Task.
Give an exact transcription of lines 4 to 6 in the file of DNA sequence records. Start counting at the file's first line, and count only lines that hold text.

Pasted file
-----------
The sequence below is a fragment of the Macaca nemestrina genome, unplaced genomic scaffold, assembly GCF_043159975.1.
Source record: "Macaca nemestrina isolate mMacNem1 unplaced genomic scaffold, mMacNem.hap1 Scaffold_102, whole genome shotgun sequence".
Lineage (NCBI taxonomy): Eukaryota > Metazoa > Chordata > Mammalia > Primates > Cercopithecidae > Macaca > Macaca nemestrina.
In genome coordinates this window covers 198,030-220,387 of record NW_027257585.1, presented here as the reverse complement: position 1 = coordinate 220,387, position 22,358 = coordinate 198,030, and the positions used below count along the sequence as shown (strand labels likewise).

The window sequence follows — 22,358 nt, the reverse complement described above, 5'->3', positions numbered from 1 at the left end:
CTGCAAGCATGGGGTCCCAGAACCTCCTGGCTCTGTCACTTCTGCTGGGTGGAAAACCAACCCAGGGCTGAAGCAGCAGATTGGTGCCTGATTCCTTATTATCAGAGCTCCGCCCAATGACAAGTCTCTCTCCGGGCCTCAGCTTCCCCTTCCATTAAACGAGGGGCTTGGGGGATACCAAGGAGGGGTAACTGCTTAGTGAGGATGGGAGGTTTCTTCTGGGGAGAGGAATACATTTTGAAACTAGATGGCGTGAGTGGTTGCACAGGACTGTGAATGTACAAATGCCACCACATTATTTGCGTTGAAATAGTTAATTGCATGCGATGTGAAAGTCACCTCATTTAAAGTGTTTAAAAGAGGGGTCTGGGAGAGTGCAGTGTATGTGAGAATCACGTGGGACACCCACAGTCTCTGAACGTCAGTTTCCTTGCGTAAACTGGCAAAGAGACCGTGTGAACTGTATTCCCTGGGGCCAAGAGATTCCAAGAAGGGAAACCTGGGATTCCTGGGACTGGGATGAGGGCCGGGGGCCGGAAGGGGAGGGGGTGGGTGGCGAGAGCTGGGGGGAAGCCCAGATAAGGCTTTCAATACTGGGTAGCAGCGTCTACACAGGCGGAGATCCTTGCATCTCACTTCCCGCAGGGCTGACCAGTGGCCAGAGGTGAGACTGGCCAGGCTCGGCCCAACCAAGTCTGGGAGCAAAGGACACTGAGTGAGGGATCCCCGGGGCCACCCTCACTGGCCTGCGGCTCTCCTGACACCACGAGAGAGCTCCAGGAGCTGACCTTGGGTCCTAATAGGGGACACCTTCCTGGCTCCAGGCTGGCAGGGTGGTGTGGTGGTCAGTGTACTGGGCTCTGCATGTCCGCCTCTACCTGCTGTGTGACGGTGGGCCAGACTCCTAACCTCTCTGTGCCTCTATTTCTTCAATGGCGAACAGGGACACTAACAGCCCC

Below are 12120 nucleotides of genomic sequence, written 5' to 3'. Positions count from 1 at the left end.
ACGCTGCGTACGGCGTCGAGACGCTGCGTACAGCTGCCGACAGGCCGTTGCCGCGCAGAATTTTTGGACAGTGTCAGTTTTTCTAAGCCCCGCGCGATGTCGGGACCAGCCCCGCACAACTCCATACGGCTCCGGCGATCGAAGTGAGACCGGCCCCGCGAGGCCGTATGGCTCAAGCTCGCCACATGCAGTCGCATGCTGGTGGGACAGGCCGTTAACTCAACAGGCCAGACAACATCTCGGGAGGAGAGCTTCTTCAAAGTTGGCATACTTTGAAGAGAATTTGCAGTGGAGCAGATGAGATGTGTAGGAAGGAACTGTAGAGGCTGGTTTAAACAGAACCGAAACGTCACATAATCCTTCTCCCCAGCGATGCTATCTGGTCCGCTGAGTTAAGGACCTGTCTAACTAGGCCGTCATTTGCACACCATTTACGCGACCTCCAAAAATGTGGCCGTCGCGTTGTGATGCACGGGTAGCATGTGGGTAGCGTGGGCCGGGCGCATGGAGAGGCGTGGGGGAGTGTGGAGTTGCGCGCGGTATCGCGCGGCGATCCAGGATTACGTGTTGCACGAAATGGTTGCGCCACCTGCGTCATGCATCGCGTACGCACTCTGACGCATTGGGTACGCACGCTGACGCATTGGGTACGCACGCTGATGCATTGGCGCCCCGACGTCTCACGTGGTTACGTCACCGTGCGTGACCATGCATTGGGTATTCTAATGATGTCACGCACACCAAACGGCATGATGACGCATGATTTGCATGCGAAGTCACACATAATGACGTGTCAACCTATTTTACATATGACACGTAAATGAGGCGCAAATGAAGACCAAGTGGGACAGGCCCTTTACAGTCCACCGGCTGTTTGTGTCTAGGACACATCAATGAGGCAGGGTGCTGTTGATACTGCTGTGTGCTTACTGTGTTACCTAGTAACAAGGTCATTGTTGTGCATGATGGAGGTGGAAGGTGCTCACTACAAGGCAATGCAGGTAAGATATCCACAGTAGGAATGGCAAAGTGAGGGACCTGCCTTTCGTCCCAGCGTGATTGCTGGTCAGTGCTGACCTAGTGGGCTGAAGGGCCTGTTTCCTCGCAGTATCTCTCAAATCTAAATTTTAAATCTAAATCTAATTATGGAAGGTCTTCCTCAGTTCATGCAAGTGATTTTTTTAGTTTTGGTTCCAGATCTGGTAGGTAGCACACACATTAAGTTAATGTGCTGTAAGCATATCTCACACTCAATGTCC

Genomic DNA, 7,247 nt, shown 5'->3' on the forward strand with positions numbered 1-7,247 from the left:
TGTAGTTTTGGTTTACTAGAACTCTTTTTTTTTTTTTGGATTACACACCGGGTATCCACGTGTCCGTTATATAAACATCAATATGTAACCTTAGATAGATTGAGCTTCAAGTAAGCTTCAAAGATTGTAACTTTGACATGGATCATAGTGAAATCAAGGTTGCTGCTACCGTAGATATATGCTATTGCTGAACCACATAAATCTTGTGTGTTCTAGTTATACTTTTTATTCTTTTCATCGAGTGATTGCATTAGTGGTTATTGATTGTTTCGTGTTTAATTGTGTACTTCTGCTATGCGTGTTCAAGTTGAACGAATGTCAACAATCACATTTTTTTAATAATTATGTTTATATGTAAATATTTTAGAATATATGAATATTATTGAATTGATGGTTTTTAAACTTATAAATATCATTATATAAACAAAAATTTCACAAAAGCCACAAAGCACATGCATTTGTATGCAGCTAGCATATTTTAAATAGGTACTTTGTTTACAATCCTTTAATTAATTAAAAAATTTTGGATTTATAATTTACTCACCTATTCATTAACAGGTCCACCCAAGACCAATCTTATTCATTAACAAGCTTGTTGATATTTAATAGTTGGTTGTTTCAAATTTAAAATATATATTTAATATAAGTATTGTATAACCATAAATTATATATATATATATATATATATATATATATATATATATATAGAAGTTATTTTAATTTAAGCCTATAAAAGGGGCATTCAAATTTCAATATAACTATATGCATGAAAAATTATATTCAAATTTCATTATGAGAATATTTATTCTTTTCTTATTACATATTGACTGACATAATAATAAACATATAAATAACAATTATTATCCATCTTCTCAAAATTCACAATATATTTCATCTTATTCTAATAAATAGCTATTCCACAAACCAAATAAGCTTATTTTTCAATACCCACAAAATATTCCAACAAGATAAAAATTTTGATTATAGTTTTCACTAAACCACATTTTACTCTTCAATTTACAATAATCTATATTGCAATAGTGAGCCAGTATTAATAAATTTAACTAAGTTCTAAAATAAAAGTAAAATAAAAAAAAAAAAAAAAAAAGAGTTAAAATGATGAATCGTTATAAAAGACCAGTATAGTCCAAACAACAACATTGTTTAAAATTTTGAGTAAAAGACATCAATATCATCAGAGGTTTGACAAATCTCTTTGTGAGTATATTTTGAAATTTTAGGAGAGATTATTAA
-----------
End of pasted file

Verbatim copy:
In genome coordinates this window covers 198,030-220,387 of record NW_027257585.1, presented here as the reverse complement: position 1 = coordinate 220,387, position 22,358 = coordinate 198,030, and the positions used below count along the sequence as shown (strand labels likewise).

The window sequence follows — 22,358 nt, the reverse complement described above, 5'->3', positions numbered from 1 at the left end:
CTGCAAGCATGGGGTCCCAGAACCTCCTGGCTCTGTCACTTCTGCTGGGTGGAAAACCAACCCAGGGCTGAAGCAGCAGATTGGTGCCTGATTCCTTATTATCAGAGCTCCGCCCAATGACAAGTCTCTCTCCGGGCCTCAGCTTCCCCTTCCATTAAACGAGGGGCTTGGGGGATACCAAGGAGGGGTAACTGCTTAGTGAGGATGGGAGGTTTCTTCTGGGGAGAGGAATACATTTTGAAACTAGATGGCGTGAGTGGTTGCACAGGACTGTGAATGTACAAATGCCACCACATTATTTGCGTTGAAATAGTTAATTGCATGCGATGTGAAAGTCACCTCATTTAAAGTGTTTAAAAGAGGGGTCTGGGAGAGTGCAGTGTATGTGAGAATCACGTGGGACACCCACAGTCTCTGAACGTCAGTTTCCTTGCGTAAACTGGCAAAGAGACCGTGTGAACTGTATTCCCTGGGGCCAAGAGATTCCAAGAAGGGAAACCTGGGATTCCTGGGACTGGGATGAGGGCCGGGGGCCGGAAGGGGAGGGGGTGGGTGGCGAGAGCTGGGGGGAAGCCCAGATAAGGCTTTCAATACTGGGTAGCAGCGTCTACACAGGCGGAGATCCTTGCATCTCACTTCCCGCAGGGCTGACCAGTGGCCAGAGGTGAGACTGGCCAGGCTCGGCCCAACCAAGTCTGGGAGCAAAGGACACTGAGTGAGGGATCCCCGGGGCCACCCTCACTGGCCTGCGGCTCTCCTGACACCACGAGAGAGCTCCAGGAGCTGACCTTGGGTCCTAATAGGGGACACCTTCCTGGCTCCAGGCTGGCAGGGTGGTGTGGTGGTCAGTGTACTGGGCTCTGCATGTCCGCCTCTACCTGCTGTGTGACGGTGGGCCAGACTCCTAACCTCTCTGTGCCTCTATTTCTTCAATGGCGAACAGGGACACTAACAGCCCC